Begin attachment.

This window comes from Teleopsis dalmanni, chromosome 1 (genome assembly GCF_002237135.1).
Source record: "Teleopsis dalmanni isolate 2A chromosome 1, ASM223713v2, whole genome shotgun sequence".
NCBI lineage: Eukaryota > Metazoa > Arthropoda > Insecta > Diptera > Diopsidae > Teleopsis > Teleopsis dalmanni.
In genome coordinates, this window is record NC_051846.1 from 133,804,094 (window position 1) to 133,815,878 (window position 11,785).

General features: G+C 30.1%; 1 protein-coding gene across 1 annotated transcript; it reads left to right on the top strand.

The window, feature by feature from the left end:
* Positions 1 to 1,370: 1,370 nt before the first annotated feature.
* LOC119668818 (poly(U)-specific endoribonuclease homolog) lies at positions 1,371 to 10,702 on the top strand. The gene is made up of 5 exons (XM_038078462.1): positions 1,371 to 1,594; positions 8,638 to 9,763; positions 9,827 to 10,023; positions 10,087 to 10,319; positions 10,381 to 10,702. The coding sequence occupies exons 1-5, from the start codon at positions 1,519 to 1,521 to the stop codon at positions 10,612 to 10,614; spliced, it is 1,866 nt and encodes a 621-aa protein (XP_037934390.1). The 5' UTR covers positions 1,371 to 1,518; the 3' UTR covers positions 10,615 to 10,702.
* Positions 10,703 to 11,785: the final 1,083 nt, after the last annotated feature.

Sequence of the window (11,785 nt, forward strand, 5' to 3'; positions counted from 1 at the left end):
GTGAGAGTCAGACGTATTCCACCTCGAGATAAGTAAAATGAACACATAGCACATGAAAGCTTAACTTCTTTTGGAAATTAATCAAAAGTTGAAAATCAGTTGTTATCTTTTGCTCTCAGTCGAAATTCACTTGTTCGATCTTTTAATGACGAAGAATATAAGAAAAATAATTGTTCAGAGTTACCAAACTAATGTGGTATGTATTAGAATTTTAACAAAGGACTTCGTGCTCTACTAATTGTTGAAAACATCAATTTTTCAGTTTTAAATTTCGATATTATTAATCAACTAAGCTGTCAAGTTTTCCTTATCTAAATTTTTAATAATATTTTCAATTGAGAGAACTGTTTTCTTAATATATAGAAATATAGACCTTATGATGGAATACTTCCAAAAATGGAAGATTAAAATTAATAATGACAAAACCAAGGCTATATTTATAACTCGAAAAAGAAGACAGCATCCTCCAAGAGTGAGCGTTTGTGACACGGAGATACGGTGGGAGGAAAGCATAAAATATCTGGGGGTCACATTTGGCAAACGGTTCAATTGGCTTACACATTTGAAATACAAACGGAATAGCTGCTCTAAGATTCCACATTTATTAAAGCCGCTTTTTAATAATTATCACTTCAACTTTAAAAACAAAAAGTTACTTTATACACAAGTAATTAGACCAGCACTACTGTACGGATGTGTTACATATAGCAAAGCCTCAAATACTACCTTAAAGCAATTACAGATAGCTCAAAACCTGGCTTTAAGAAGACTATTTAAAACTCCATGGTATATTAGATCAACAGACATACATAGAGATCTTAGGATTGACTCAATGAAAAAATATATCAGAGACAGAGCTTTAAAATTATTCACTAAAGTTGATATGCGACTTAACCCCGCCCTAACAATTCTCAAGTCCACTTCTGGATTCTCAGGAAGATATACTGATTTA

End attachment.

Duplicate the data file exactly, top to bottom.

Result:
This window comes from Teleopsis dalmanni, chromosome 1 (genome assembly GCF_002237135.1).
Source record: "Teleopsis dalmanni isolate 2A chromosome 1, ASM223713v2, whole genome shotgun sequence".
NCBI lineage: Eukaryota > Metazoa > Arthropoda > Insecta > Diptera > Diopsidae > Teleopsis > Teleopsis dalmanni.
In genome coordinates, this window is record NC_051846.1 from 133,804,094 (window position 1) to 133,815,878 (window position 11,785).

General features: G+C 30.1%; 1 protein-coding gene across 1 annotated transcript; it reads left to right on the top strand.

The window, feature by feature from the left end:
* Positions 1 to 1,370: 1,370 nt before the first annotated feature.
* LOC119668818 (poly(U)-specific endoribonuclease homolog) lies at positions 1,371 to 10,702 on the top strand. The gene is made up of 5 exons (XM_038078462.1): positions 1,371 to 1,594; positions 8,638 to 9,763; positions 9,827 to 10,023; positions 10,087 to 10,319; positions 10,381 to 10,702. The coding sequence occupies exons 1-5, from the start codon at positions 1,519 to 1,521 to the stop codon at positions 10,612 to 10,614; spliced, it is 1,866 nt and encodes a 621-aa protein (XP_037934390.1). The 5' UTR covers positions 1,371 to 1,518; the 3' UTR covers positions 10,615 to 10,702.
* Positions 10,703 to 11,785: the final 1,083 nt, after the last annotated feature.

Sequence of the window (11,785 nt, forward strand, 5' to 3'; positions counted from 1 at the left end):
GTGAGAGTCAGACGTATTCCACCTCGAGATAAGTAAAATGAACACATAGCACATGAAAGCTTAACTTCTTTTGGAAATTAATCAAAAGTTGAAAATCAGTTGTTATCTTTTGCTCTCAGTCGAAATTCACTTGTTCGATCTTTTAATGACGAAGAATATAAGAAAAATAATTGTTCAGAGTTACCAAACTAATGTGGTATGTATTAGAATTTTAACAAAGGACTTCGTGCTCTACTAATTGTTGAAAACATCAATTTTTCAGTTTTAAATTTCGATATTATTAATCAACTAAGCTGTCAAGTTTTCCTTATCTAAATTTTTAATAATATTTTCAATTGAGAGAACTGTTTTCTTAATATATAGAAATATAGACCTTATGATGGAATACTTCCAAAAATGGAAGATTAAAATTAATAATGACAAAACCAAGGCTATATTTATAACTCGAAAAAGAAGACAGCATCCTCCAAGAGTGAGCGTTTGTGACACGGAGATACGGTGGGAGGAAAGCATAAAATATCTGGGGGTCACATTTGGCAAACGGTTCAATTGGCTTACACATTTGAAATACAAACGGAATAGCTGCTCTAAGATTCCACATTTATTAAAGCCGCTTTTTAATAATTATCACTTCAACTTTAAAAACAAAAAGTTACTTTATACACAAGTAATTAGACCAGCACTACTGTACGGATGTGTTACATATAGCAAAGCCTCAAATACTACCTTAAAGCAATTACAGATAGCTCAAAACCTGGCTTTAAGAAGACTATTTAAAACTCCATGGTATATTAGATCAACAGACATACATAGAGATCTTAGGATTGACTCAATGAAAAAATATATCAGAGACAGAGCTTTAAAATTATTCACTAAAGTTGATATGCGACTTAACCCCGCCCTAACAATTCTCAAGTCCACTTCTGGATTCTCAGGAAGATATACTGATTTA